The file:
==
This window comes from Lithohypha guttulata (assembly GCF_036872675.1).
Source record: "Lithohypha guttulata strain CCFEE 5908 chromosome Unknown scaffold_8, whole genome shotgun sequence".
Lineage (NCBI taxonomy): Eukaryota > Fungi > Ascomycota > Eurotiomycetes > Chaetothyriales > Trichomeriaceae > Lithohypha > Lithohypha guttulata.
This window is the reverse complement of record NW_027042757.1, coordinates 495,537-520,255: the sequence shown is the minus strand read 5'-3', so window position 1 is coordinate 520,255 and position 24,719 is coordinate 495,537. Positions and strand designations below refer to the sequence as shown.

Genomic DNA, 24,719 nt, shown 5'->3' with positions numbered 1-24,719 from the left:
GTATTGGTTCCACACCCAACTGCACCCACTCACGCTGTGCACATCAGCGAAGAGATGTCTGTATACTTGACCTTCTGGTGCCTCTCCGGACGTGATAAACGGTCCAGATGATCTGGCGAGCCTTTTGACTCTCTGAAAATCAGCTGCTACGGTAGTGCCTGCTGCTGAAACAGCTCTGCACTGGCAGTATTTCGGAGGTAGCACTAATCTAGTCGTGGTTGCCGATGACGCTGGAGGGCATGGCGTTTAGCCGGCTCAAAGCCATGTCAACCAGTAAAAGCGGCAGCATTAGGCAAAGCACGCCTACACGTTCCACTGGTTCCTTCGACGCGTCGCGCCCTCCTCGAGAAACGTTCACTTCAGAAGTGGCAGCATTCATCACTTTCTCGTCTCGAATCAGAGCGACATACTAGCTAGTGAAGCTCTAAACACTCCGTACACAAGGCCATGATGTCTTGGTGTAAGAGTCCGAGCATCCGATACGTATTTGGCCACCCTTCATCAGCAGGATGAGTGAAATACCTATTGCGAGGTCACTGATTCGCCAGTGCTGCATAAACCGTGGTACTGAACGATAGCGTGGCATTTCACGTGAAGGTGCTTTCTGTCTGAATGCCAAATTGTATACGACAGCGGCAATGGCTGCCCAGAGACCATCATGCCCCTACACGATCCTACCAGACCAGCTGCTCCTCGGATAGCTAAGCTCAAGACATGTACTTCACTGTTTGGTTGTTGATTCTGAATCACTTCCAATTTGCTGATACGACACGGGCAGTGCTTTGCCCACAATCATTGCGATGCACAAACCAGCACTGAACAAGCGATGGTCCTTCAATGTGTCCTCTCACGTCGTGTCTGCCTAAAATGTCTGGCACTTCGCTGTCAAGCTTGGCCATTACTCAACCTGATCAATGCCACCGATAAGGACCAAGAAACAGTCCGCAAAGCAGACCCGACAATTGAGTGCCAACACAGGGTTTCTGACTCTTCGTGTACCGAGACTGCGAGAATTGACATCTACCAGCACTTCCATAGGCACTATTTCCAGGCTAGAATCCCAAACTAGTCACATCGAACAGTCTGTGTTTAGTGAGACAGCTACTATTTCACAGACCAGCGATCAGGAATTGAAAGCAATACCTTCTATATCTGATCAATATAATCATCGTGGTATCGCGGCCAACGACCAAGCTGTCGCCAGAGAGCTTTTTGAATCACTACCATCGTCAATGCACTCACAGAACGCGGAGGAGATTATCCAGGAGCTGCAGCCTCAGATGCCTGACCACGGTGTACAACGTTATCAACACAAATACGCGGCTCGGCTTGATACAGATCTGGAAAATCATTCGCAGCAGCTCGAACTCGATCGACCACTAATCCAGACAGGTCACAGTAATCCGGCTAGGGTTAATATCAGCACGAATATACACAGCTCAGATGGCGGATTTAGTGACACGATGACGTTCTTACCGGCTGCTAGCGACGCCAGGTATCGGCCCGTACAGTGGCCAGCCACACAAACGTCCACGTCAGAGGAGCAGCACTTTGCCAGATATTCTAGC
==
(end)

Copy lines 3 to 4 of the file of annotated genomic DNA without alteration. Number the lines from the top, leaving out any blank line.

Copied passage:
Lineage (NCBI taxonomy): Eukaryota > Fungi > Ascomycota > Eurotiomycetes > Chaetothyriales > Trichomeriaceae > Lithohypha > Lithohypha guttulata.
This window is the reverse complement of record NW_027042757.1, coordinates 495,537-520,255: the sequence shown is the minus strand read 5'-3', so window position 1 is coordinate 520,255 and position 24,719 is coordinate 495,537. Positions and strand designations below refer to the sequence as shown.